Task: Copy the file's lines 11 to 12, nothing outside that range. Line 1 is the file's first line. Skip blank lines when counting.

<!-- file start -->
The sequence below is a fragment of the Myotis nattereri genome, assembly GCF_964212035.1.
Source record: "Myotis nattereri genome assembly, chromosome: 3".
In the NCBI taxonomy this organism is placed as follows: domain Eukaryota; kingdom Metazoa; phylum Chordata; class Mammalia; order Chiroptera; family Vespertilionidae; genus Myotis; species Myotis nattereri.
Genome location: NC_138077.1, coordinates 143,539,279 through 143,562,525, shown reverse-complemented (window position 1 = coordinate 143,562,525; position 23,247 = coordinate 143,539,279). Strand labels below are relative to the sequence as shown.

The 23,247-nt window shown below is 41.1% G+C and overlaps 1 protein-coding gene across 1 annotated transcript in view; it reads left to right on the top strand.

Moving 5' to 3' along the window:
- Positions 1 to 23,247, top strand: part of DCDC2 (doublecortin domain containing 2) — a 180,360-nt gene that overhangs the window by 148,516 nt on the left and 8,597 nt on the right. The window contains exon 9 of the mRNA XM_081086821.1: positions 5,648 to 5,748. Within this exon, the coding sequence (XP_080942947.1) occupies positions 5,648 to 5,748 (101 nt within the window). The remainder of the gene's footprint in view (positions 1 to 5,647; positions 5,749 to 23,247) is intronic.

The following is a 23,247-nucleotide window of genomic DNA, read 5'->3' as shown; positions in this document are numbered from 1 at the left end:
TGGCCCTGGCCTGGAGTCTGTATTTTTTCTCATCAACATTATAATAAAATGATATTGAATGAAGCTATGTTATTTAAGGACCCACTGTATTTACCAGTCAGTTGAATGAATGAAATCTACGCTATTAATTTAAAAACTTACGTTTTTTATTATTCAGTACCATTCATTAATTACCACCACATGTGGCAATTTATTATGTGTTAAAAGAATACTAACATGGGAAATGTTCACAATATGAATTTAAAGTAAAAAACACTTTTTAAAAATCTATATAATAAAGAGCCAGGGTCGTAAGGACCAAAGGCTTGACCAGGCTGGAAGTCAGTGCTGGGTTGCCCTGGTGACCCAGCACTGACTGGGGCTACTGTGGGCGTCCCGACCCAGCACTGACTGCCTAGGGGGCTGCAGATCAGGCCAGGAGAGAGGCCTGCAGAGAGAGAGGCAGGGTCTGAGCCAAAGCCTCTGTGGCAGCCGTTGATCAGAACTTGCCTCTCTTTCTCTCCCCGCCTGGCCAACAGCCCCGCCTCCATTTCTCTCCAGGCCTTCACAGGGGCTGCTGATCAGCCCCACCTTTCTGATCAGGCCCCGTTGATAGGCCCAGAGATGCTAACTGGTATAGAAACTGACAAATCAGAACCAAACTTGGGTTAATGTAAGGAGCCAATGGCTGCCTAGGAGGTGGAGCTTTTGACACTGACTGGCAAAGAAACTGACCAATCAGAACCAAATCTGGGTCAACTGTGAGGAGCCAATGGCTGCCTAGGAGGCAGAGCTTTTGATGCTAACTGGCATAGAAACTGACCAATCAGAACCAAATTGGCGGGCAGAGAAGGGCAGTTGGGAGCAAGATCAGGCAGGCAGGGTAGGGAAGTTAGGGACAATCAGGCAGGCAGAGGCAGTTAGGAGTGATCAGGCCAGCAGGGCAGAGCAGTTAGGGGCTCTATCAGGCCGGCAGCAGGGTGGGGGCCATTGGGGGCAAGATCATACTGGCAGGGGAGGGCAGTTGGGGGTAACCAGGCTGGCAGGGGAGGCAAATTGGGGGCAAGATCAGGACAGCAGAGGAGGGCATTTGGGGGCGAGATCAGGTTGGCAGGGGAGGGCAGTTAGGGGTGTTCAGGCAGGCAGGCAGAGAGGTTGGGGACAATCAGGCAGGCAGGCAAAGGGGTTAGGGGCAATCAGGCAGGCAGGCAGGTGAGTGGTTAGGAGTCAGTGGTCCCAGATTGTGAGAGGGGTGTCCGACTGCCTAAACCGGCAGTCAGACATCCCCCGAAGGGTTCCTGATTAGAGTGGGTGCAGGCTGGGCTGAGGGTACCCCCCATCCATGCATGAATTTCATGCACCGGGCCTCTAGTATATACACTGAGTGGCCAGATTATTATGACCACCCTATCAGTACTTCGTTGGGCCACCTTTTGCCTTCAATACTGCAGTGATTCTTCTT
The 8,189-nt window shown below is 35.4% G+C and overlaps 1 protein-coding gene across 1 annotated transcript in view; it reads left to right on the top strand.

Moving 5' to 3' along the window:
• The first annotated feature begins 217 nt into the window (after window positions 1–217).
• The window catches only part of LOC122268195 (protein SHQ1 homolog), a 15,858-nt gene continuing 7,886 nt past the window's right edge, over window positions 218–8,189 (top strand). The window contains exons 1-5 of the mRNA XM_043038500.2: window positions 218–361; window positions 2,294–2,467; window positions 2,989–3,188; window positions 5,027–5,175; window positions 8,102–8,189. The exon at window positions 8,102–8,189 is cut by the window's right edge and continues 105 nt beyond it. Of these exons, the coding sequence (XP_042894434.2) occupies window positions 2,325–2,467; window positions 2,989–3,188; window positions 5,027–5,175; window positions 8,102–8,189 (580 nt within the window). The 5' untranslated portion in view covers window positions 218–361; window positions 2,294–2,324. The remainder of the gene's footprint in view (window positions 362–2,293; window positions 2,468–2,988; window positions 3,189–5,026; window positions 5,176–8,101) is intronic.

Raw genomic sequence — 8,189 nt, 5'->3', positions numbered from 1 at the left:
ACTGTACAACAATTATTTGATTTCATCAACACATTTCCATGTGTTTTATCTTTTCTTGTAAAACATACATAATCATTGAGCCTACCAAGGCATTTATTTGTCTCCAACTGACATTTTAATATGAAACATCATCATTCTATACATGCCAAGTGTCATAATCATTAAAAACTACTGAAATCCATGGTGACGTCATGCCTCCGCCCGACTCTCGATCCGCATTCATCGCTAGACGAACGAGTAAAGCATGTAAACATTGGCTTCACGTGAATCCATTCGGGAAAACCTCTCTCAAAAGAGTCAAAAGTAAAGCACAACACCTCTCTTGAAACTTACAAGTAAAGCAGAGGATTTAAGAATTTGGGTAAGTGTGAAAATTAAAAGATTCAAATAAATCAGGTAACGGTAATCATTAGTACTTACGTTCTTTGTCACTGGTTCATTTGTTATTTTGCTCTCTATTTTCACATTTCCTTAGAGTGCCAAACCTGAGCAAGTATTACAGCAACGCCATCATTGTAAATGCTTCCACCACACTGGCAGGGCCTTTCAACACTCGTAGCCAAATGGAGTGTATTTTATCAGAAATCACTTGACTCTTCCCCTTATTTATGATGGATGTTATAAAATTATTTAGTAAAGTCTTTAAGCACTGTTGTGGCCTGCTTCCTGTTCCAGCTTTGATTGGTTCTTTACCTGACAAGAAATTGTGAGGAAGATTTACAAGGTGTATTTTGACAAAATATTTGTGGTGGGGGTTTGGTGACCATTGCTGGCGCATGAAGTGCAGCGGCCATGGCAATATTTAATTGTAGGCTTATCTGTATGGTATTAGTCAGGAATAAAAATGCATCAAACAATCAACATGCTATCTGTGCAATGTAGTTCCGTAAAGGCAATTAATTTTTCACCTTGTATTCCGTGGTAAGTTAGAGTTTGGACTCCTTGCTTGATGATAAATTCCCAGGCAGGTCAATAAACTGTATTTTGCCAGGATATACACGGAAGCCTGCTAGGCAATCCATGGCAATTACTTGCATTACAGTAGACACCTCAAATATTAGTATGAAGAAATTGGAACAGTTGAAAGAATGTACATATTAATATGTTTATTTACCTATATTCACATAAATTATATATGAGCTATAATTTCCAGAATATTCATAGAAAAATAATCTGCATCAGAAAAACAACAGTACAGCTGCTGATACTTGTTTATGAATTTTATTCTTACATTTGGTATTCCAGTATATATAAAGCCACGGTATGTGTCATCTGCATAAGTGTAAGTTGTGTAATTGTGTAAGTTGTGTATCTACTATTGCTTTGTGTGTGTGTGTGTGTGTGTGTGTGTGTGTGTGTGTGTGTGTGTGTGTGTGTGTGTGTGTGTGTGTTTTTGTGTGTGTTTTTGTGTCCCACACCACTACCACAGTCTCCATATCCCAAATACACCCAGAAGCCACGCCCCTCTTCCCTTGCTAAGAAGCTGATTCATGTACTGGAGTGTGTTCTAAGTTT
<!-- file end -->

Moving 5' to 3' along the window:
• The first annotated feature begins 217 nt into the window (after window positions 1–217).